Interactive rhythms across species: the evolutionary biology of animal chorusing and turn-taking

Andrea Ravignani, Laura Verga, Michael D. Greenfield

Research output: Contribution to journalEditorialAcademicpeer-review

Abstract

The study of human language is progressively moving toward comparative and interactive frameworks, extending the concept of turn-taking to animal communication. While such an endeavor will help us understand the interactive origins of language, any theoretical account for cross-species turn-taking should consider three key points. First, animal turn-taking must incorporate biological studies on animal chorusing, namely how different species coordinate their signals over time. Second, while concepts employed in human communication and turn-taking, such as intentionality, are still debated in animal behavior, lower level mechanisms with clear neurobiological bases can explain much of animal interactive behavior. Third, social behavior, interactivity, and cooperation can be orthogonal, and the alternation of animal signals need not be cooperative. Considering turn-taking a subset of chorusing in the rhythmic dimension may avoid overinterpretation and enhance the comparability of future empirical work.
Original languageEnglish
Pages (from-to)12-21
Number of pages10
JournalAnnals of the New York Academy of Sciences
Volume1453
Issue number1
Early online date12 Sep 2019
DOIs
Publication statusPublished - Oct 2019

Keywords

  • ALTERNATION
  • BEHAVIOR
  • CALL
  • COMMUNICATION
  • INTENTIONALITY
  • LANGUAGE
  • MECHANISMS
  • OSCILLATIONS
  • PREDICTION
  • SYNCHRONY
  • bioacoustics
  • cooperation
  • interaction
  • language evolution
  • speech rhythm
  • synchrony

Cite this

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title = "Interactive rhythms across species: the evolutionary biology of animal chorusing and turn-taking",
abstract = "The study of human language is progressively moving toward comparative and interactive frameworks, extending the concept of turn-taking to animal communication. While such an endeavor will help us understand the interactive origins of language, any theoretical account for cross-species turn-taking should consider three key points. First, animal turn-taking must incorporate biological studies on animal chorusing, namely how different species coordinate their signals over time. Second, while concepts employed in human communication and turn-taking, such as intentionality, are still debated in animal behavior, lower level mechanisms with clear neurobiological bases can explain much of animal interactive behavior. Third, social behavior, interactivity, and cooperation can be orthogonal, and the alternation of animal signals need not be cooperative. Considering turn-taking a subset of chorusing in the rhythmic dimension may avoid overinterpretation and enhance the comparability of future empirical work.",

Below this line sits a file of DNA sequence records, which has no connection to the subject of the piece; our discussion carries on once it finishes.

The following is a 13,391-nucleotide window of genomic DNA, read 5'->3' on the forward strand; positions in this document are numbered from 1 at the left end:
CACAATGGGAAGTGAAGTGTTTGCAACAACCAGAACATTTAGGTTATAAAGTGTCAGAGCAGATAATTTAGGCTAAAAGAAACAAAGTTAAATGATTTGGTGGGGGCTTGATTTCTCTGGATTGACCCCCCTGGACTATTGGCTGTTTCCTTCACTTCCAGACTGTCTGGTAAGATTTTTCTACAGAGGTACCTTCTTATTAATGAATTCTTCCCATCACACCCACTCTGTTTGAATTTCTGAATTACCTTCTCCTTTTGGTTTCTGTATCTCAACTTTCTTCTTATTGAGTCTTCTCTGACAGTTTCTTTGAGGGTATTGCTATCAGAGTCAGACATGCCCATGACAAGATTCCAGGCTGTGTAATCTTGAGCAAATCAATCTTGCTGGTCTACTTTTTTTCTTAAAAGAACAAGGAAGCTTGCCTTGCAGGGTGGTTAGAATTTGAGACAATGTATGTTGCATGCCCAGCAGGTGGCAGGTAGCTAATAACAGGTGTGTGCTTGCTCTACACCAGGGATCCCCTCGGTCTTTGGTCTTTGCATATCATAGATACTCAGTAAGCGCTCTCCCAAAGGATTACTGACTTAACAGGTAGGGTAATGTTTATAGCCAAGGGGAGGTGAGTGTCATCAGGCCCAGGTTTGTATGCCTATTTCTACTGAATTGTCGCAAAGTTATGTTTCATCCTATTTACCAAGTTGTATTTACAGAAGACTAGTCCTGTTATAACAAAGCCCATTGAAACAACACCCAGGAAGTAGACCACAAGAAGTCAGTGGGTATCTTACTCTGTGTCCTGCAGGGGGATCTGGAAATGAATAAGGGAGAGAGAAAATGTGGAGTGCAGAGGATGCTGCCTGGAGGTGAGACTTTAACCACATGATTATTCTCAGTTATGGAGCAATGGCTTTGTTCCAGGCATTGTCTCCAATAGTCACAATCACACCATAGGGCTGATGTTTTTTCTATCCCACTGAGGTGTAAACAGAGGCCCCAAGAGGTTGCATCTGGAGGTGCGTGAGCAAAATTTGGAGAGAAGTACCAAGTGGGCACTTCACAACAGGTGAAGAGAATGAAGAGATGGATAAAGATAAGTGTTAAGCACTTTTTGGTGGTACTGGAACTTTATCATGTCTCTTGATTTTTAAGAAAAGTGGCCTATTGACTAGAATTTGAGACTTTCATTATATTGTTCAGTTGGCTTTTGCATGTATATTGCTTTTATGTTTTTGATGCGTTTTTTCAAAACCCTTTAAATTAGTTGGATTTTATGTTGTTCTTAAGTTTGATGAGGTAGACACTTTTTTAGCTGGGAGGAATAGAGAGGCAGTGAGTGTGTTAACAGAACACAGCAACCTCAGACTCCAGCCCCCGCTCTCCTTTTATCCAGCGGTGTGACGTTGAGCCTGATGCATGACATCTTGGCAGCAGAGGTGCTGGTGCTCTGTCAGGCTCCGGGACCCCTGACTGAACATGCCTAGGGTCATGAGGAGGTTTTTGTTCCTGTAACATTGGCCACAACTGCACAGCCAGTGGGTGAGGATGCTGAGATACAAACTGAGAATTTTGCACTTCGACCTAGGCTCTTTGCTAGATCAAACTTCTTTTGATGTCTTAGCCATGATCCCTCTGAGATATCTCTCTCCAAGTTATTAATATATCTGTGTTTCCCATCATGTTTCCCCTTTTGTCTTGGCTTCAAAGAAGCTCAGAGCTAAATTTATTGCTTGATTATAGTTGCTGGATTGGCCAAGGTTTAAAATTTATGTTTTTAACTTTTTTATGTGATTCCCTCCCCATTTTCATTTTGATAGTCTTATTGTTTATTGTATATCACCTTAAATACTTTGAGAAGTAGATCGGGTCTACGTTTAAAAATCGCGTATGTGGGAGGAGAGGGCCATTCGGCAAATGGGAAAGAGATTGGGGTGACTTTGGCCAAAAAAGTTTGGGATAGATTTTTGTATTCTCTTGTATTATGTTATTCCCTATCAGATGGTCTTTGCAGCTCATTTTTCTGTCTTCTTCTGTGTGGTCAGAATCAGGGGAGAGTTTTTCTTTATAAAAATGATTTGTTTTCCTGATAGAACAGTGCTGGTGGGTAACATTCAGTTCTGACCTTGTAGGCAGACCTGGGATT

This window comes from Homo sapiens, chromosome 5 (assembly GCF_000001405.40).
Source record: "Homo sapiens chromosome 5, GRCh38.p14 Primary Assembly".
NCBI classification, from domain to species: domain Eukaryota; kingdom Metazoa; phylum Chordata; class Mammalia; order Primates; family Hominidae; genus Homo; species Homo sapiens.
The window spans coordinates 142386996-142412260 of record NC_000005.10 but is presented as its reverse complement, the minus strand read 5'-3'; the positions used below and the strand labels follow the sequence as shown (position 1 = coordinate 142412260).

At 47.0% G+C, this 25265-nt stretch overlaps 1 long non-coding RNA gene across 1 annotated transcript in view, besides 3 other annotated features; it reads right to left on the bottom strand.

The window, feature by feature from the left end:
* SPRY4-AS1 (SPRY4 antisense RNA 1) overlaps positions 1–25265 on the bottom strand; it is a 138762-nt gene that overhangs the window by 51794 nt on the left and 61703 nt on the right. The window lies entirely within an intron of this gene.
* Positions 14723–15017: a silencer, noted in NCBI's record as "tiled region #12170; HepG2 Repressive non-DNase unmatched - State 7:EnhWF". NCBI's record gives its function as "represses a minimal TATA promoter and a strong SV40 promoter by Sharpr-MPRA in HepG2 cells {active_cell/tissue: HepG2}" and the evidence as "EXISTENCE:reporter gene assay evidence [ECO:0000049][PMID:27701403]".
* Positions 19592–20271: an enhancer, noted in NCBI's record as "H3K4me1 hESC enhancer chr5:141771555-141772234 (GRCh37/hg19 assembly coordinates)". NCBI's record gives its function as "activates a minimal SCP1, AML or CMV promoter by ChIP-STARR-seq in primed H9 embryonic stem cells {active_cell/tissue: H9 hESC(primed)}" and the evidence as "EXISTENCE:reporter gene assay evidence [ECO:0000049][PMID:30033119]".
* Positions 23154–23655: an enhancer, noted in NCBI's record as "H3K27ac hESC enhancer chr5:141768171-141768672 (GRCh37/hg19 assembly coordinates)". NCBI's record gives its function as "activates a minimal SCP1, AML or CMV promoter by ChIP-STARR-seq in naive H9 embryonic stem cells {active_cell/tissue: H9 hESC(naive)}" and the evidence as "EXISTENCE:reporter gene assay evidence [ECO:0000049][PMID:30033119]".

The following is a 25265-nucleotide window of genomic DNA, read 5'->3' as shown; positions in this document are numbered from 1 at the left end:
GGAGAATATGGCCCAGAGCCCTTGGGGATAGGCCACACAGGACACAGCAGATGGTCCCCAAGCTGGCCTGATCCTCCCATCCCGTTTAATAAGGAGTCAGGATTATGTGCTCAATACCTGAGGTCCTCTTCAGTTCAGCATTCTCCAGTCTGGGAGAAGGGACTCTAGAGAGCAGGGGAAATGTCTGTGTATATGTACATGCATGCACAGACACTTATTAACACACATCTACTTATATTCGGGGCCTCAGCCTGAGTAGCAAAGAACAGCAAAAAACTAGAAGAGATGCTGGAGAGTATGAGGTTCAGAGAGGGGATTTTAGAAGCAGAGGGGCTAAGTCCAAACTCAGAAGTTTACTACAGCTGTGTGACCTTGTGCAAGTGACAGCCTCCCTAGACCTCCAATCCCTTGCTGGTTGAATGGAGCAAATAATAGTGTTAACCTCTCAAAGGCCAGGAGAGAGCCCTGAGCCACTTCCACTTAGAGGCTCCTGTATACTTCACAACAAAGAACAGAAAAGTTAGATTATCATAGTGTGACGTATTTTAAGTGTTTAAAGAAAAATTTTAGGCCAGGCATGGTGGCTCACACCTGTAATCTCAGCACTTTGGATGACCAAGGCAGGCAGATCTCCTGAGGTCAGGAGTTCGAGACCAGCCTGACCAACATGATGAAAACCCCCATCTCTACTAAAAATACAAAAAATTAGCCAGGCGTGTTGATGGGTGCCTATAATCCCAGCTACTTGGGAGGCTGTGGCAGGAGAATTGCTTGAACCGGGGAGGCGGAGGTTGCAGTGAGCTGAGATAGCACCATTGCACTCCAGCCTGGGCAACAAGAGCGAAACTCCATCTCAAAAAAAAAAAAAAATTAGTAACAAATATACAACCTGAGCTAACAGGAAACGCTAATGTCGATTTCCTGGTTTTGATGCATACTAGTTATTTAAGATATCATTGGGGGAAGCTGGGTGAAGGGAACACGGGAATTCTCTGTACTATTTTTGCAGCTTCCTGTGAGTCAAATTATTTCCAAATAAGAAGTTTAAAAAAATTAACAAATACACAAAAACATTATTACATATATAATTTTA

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Interactive rhythms across species : the evolutionary biology of animal chorusing and turn-taking. / Ravignani, Andrea; Verga, Laura; Greenfield, Michael D.

In: Annals of the New York Academy of Sciences, Vol. 1453, No. 1, 10.2019, p. 12-21.

Research output: Contribution to journalEditorialAcademicpeer-review

TY - JOUR

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T2 - the evolutionary biology of animal chorusing and turn-taking

AU - Ravignani, Andrea

AU - Verga, Laura

AU - Greenfield, Michael D.

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AB - The study of human language is progressively moving toward comparative and interactive frameworks, extending the concept of turn-taking to animal communication. While such an endeavor will help us understand the interactive origins of language, any theoretical account for cross-species turn-taking should consider three key points. First, animal turn-taking must incorporate biological studies on animal chorusing, namely how different species coordinate their signals over time. Second, while concepts employed in human communication and turn-taking, such as intentionality, are still debated in animal behavior, lower level mechanisms with clear neurobiological bases can explain much of animal interactive behavior. Third, social behavior, interactivity, and cooperation can be orthogonal, and the alternation of animal signals need not be cooperative. Considering turn-taking a subset of chorusing in the rhythmic dimension may avoid overinterpretation and enhance the comparability of future empirical work.

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